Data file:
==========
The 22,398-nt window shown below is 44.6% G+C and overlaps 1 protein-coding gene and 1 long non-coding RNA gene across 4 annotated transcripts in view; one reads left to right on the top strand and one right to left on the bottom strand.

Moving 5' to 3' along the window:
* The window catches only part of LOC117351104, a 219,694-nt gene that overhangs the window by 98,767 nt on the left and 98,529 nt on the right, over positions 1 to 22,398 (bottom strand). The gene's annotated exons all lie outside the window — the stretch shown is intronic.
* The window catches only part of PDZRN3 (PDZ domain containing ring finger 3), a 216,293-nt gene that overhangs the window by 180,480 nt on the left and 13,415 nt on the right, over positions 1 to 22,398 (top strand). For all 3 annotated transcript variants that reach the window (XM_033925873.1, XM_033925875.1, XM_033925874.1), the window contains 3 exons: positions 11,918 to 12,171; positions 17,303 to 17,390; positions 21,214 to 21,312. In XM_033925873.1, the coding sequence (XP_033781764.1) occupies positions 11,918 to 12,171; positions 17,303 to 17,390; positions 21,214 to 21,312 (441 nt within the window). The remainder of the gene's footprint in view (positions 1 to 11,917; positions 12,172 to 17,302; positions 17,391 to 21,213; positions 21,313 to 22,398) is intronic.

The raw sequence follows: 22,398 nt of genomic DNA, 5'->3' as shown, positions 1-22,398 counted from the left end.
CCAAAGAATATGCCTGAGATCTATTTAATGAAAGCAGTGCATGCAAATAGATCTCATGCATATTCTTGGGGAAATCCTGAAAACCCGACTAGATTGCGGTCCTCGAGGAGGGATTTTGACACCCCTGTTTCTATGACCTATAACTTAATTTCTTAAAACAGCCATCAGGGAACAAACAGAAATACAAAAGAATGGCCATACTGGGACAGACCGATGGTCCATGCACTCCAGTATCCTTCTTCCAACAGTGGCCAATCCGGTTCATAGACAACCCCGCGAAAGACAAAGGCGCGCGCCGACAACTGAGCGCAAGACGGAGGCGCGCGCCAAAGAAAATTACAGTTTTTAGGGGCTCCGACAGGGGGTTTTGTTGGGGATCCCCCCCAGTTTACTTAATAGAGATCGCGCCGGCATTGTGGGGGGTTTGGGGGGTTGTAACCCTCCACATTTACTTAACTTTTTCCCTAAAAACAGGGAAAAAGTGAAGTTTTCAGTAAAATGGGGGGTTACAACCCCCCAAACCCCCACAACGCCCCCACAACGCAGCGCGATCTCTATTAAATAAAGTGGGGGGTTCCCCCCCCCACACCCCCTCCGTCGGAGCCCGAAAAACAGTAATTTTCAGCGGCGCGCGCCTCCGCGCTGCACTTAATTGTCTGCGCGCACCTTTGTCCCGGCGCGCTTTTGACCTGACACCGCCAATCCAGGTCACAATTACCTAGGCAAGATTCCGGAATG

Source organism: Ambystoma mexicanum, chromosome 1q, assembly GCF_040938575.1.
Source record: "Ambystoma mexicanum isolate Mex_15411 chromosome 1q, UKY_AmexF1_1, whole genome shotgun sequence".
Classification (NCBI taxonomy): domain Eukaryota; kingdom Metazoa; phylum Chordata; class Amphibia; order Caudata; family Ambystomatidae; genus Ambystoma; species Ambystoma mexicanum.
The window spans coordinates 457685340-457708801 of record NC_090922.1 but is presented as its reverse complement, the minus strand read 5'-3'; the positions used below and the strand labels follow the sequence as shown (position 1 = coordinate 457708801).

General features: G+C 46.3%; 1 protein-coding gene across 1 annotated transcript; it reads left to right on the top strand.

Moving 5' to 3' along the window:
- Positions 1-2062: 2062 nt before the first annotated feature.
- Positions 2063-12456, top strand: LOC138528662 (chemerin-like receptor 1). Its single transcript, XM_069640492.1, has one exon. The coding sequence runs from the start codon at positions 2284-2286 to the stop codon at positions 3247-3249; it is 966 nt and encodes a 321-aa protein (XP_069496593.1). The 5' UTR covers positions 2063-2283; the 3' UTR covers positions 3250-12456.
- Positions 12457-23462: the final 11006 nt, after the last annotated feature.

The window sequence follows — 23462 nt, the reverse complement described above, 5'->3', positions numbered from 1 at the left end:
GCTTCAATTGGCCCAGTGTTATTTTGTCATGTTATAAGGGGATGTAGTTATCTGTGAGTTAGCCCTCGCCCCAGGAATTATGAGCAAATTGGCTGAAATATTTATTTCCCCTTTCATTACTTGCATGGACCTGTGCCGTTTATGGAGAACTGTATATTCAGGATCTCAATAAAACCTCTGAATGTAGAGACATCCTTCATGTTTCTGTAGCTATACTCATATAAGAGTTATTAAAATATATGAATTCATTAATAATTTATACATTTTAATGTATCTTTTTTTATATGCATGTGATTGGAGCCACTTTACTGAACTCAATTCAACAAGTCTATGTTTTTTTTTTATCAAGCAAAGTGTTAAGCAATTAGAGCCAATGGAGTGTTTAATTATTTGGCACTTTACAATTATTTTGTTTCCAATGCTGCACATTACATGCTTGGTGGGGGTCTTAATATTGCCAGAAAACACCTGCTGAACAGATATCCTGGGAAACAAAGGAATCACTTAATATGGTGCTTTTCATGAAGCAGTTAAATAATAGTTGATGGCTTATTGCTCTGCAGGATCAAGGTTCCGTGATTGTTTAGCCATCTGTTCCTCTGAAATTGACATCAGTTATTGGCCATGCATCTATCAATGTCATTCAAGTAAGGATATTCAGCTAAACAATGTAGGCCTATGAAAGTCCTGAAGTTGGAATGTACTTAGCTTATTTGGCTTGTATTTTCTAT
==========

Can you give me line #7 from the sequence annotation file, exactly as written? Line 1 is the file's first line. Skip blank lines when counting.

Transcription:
Source organism: Ambystoma mexicanum, chromosome 1q, assembly GCF_040938575.1.